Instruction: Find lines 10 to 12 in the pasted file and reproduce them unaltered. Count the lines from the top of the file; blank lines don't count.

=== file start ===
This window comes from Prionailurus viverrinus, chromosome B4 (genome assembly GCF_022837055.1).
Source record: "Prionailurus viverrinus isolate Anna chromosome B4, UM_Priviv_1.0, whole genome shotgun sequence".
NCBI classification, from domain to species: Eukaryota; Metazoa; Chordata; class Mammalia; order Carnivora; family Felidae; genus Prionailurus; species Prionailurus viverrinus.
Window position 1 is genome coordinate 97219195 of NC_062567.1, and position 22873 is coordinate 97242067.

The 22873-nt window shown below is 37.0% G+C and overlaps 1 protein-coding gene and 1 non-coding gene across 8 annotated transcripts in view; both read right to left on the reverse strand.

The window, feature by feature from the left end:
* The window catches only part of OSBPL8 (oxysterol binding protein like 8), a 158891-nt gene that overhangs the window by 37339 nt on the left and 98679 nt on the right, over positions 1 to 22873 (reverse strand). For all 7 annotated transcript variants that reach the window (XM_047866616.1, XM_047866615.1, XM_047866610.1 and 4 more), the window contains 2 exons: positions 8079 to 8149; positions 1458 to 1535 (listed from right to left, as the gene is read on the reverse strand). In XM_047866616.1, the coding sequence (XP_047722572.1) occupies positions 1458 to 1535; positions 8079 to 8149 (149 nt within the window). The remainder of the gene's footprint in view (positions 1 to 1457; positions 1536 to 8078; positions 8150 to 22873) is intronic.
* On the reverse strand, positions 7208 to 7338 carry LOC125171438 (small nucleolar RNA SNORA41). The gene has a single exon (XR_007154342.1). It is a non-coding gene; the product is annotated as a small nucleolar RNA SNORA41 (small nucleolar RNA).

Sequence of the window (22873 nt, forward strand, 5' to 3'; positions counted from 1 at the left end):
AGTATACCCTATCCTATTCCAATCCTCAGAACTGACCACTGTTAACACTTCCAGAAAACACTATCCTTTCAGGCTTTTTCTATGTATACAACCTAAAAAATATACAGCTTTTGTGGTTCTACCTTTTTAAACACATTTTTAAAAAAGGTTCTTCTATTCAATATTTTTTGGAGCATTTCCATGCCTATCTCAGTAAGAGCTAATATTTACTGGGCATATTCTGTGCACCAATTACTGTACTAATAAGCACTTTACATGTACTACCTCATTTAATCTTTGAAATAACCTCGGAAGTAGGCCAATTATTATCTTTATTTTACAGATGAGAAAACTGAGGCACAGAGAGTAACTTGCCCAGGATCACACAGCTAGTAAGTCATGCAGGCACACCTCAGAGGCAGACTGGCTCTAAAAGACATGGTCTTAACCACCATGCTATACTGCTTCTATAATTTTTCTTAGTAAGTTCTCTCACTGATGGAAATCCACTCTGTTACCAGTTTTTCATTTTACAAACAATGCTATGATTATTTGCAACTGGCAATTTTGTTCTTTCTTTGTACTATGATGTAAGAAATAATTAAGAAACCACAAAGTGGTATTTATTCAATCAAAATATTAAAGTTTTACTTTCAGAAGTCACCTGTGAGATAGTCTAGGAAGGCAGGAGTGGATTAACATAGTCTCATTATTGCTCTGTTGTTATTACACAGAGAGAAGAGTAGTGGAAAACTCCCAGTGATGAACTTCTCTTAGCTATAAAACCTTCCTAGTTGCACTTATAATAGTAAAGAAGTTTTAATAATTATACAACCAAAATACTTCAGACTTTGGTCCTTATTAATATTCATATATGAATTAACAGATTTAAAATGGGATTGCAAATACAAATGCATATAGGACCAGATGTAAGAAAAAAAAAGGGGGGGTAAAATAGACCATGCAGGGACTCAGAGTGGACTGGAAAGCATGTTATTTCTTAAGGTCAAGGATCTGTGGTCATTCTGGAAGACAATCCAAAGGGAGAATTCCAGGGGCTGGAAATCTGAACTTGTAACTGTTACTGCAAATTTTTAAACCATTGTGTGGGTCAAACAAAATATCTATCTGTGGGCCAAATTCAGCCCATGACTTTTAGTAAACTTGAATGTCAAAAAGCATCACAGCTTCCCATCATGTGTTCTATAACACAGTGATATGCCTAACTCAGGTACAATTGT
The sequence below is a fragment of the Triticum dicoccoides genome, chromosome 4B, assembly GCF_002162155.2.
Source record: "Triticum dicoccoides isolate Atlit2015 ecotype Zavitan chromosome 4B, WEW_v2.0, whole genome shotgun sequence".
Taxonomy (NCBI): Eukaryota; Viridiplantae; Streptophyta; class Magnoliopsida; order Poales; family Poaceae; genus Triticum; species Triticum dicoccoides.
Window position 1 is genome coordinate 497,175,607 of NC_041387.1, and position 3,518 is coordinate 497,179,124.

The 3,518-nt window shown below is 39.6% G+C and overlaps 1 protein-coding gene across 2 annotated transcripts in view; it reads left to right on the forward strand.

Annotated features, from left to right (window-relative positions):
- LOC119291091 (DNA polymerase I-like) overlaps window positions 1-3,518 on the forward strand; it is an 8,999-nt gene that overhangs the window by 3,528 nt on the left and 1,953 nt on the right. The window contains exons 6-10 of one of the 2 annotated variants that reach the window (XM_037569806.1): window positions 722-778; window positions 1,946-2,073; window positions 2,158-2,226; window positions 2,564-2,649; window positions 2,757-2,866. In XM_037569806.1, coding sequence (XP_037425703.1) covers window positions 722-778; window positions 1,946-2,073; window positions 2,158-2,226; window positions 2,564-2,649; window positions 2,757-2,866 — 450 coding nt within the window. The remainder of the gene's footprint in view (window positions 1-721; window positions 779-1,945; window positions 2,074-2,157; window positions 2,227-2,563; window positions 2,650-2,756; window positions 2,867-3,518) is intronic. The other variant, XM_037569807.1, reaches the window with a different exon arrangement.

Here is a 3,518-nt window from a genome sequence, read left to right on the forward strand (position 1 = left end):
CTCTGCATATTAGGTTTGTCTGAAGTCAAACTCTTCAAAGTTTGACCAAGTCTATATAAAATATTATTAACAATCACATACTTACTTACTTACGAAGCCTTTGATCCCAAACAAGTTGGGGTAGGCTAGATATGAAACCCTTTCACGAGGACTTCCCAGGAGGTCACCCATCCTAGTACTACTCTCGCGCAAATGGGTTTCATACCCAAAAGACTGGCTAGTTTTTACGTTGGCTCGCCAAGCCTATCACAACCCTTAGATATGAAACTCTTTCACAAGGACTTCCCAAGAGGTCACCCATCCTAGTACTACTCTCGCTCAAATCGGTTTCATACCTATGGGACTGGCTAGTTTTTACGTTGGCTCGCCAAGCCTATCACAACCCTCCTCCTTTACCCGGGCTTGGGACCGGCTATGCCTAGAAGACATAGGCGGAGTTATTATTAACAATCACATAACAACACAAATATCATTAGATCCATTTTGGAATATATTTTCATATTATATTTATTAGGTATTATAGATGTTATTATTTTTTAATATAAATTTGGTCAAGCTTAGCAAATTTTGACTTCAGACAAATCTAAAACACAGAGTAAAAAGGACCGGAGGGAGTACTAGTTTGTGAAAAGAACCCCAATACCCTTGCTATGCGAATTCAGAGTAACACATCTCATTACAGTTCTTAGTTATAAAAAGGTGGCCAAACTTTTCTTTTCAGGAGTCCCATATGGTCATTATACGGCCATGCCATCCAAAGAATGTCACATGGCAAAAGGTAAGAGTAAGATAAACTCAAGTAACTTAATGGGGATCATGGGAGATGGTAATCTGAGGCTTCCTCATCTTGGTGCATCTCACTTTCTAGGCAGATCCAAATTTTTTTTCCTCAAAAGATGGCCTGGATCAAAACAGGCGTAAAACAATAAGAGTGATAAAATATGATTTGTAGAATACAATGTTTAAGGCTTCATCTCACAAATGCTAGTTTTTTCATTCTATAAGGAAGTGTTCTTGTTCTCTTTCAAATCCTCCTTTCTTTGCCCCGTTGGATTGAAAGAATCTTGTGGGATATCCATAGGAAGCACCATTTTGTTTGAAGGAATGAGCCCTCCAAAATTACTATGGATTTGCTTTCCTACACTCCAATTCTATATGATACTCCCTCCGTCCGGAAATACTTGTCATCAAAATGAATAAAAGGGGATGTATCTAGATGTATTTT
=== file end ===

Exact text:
AGTATACCCTATCCTATTCCAATCCTCAGAACTGACCACTGTTAACACTTCCAGAAAACACTATCCTTTCAGGCTTTTTCTATGTATACAACCTAAAAAATATACAGCTTTTGTGGTTCTACCTTTTTAAACACATTTTTAAAAAAGGTTCTTCTATTCAATATTTTTTGGAGCATTTCCATGCCTATCTCAGTAAGAGCTAATATTTACTGGGCATATTCTGTGCACCAATTACTGTACTAATAAGCACTTTACATGTACTACCTCATTTAATCTTTGAAATAACCTCGGAAGTAGGCCAATTATTATCTTTATTTTACAGATGAGAAAACTGAGGCACAGAGAGTAACTTGCCCAGGATCACACAGCTAGTAAGTCATGCAGGCACACCTCAGAGGCAGACTGGCTCTAAAAGACATGGTCTTAACCACCATGCTATACTGCTTCTATAATTTTTCTTAGTAAGTTCTCTCACTGATGGAAATCCACTCTGTTACCAGTTTTTCATTTTACAAACAATGCTATGATTATTTGCAACTGGCAATTTTGTTCTTTCTTTGTACTATGATGTAAGAAATAATTAAGAAACCACAAAGTGGTATTTATTCAATCAAAATATTAAAGTTTTACTTTCAGAAGTCACCTGTGAGATAGTCTAGGAAGGCAGGAGTGGATTAACATAGTCTCATTATTGCTCTGTTGTTATTACACAGAGAGAAGAGTAGTGGAAAACTCCCAGTGATGAACTTCTCTTAGCTATAAAACCTTCCTAGTTGCACTTATAATAGTAAAGAAGTTTTAATAATTATACAACCAAAATACTTCAGACTTTGGTCCTTATTAATATTCATATATGAATTAACAGATTTAAAATGGGATTGCAAATACAAATGCATATAGGACCAGATGTAAGAAAAAAAAAGGGGGGGTAAAATAGACCATGCAGGGACTCAGAGTGGACTGGAAAGCATGTTATTTCTTAAGGTCAAGGATCTGTGGTCATTCTGGAAGACAATCCAAAGGGAGAATTCCAGGGGCTGGAAATCTGAACTTGTAACTGTTACTGCAAATTTTTAAACCATTGTGTGGGTCAAACAAAATATCTATCTGTGGGCCAAATTCAGCCCATGACTTTTAGTAAACTTGAATGTCAAAAAGCATCACAGCTTCCCATCATGTGTTCTATAACACAGTGATATGCCTAACTCAGGTACAATTGT
The sequence below is a fragment of the Triticum dicoccoides genome, chromosome 4B, assembly GCF_002162155.2.
Source record: "Triticum dicoccoides isolate Atlit2015 ecotype Zavitan chromosome 4B, WEW_v2.0, whole genome shotgun sequence".